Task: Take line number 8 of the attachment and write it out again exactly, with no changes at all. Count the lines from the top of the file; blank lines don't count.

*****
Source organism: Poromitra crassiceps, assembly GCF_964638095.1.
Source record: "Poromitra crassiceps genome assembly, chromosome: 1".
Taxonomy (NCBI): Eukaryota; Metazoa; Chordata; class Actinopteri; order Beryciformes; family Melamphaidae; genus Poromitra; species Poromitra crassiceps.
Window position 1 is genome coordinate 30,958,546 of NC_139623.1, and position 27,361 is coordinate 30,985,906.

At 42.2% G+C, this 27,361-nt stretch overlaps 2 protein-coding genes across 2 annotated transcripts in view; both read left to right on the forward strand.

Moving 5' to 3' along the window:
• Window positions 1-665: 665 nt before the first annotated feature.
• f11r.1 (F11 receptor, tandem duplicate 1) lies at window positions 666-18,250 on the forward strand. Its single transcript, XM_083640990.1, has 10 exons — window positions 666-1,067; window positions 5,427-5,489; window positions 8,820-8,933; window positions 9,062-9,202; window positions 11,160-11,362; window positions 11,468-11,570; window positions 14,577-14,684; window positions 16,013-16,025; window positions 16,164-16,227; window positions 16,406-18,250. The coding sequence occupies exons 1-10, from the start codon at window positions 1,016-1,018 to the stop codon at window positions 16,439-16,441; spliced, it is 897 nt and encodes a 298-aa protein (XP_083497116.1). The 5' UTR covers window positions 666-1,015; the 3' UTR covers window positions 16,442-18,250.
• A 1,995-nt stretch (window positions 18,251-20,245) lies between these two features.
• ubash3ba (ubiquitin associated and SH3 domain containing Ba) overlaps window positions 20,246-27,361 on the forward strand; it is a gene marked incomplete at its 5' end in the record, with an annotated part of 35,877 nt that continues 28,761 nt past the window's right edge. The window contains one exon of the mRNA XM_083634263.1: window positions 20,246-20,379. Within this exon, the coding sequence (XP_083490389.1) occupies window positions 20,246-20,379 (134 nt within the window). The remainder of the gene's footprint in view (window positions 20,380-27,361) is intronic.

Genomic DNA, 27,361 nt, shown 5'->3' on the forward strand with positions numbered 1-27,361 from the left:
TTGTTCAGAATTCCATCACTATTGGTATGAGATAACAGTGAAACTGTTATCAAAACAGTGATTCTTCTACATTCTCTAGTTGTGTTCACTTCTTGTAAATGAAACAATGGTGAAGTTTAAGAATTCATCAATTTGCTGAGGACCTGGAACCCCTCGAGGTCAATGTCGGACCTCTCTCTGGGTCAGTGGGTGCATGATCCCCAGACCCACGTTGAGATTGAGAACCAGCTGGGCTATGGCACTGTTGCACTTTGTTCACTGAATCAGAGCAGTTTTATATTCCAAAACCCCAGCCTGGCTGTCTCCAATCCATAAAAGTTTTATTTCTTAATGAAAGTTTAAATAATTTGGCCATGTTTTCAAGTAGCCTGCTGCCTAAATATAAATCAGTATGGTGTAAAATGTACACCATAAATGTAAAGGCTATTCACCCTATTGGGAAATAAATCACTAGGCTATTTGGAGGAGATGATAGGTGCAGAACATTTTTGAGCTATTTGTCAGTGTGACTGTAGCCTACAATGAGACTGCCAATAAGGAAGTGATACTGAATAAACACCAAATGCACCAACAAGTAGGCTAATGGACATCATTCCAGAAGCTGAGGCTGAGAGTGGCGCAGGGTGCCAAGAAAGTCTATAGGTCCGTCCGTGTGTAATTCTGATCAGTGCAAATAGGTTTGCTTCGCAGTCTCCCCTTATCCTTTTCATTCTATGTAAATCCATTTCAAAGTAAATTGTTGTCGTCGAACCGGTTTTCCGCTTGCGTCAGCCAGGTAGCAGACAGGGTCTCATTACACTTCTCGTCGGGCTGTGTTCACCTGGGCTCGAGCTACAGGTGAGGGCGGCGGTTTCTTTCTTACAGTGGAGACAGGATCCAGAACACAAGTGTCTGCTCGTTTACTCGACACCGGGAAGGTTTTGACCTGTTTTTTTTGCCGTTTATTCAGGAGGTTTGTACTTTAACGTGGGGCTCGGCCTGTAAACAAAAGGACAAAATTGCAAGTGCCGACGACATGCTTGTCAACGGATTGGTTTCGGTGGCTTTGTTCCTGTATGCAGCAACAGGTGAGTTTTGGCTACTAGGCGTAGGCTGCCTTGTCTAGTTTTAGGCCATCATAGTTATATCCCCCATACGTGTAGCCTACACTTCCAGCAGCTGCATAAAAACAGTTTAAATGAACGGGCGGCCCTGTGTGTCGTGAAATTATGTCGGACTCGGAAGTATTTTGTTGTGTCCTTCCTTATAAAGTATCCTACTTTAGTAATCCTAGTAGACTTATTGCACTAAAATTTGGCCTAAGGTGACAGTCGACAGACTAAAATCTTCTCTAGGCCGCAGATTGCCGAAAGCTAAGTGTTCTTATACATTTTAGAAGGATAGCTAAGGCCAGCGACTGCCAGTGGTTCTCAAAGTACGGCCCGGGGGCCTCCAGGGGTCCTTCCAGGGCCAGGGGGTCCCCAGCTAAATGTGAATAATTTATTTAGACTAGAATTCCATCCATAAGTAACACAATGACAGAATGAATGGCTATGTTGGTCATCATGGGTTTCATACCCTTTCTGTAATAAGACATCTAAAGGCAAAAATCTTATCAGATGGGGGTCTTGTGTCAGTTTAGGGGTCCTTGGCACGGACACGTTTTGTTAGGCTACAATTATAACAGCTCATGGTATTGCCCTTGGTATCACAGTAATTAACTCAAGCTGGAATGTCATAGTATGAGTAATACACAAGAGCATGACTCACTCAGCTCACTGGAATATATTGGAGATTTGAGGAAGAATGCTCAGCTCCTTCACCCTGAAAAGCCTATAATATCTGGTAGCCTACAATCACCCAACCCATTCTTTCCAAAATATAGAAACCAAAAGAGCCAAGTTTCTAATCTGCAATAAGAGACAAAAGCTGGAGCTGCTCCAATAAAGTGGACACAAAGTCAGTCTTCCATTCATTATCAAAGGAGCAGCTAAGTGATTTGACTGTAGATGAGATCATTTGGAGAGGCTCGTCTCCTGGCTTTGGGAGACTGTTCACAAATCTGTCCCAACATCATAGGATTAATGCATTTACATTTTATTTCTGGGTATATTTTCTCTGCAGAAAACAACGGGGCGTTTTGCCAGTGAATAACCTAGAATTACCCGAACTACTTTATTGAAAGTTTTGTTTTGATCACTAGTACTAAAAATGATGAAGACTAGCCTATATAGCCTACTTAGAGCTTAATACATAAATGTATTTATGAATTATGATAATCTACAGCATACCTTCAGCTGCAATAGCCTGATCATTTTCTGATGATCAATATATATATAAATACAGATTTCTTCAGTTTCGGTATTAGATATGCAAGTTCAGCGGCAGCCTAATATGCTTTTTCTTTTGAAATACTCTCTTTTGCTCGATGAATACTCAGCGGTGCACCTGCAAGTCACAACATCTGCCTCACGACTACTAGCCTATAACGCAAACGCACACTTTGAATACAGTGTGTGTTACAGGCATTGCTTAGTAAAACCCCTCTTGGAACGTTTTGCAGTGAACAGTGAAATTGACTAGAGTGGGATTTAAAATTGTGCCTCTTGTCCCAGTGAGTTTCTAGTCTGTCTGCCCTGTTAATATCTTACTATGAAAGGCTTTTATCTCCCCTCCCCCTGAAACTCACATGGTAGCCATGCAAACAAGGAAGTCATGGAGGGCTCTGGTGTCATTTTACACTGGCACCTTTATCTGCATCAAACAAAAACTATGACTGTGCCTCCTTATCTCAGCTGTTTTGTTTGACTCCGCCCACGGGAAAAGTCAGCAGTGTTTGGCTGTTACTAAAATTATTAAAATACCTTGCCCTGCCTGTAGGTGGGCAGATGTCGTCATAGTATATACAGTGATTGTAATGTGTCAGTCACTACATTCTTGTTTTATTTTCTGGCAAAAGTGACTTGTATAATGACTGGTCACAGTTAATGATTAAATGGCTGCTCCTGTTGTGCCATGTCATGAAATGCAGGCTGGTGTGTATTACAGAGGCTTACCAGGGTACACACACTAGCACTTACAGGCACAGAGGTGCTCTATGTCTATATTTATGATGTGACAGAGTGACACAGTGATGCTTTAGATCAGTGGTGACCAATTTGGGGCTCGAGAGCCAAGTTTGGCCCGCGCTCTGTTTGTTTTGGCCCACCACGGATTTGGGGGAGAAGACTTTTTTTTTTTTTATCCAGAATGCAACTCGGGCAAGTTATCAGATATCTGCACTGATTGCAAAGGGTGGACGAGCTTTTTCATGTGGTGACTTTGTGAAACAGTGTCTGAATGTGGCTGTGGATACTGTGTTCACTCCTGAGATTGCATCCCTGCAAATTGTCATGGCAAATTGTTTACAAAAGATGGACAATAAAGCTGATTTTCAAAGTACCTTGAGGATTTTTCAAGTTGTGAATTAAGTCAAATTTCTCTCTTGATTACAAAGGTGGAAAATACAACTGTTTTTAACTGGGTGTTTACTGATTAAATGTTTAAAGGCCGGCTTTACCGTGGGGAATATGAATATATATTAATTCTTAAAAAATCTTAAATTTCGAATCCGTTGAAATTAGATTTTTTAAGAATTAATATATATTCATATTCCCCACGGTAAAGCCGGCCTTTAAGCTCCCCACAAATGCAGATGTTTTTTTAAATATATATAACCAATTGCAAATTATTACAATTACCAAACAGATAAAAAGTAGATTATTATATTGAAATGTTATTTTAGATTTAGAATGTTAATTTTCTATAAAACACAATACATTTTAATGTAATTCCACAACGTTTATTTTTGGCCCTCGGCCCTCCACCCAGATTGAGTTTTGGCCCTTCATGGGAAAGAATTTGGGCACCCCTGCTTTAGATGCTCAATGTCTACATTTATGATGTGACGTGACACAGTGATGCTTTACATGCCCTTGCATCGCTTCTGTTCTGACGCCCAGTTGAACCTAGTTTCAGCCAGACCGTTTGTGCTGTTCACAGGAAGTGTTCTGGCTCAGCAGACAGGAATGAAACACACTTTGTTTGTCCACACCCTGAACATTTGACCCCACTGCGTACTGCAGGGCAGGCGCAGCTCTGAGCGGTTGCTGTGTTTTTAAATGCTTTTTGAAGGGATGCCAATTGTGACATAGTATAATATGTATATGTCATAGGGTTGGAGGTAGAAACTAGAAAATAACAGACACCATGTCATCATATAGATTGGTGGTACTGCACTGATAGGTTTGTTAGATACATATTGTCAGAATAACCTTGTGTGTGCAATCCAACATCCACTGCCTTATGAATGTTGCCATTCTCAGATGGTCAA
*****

• f11r.1 (F11 receptor, tandem duplicate 1) lies at window positions 666-18,250 on the forward strand. Its single transcript, XM_083640990.1, has 10 exons — window positions 666-1,067; window positions 5,427-5,489; window positions 8,820-8,933; window positions 9,062-9,202; window positions 11,160-11,362; window positions 11,468-11,570; window positions 14,577-14,684; window positions 16,013-16,025; window positions 16,164-16,227; window positions 16,406-18,250. The coding sequence occupies exons 1-10, from the start codon at window positions 1,016-1,018 to the stop codon at window positions 16,439-16,441; spliced, it is 897 nt and encodes a 298-aa protein (XP_083497116.1). The 5' UTR covers window positions 666-1,015; the 3' UTR covers window positions 16,442-18,250.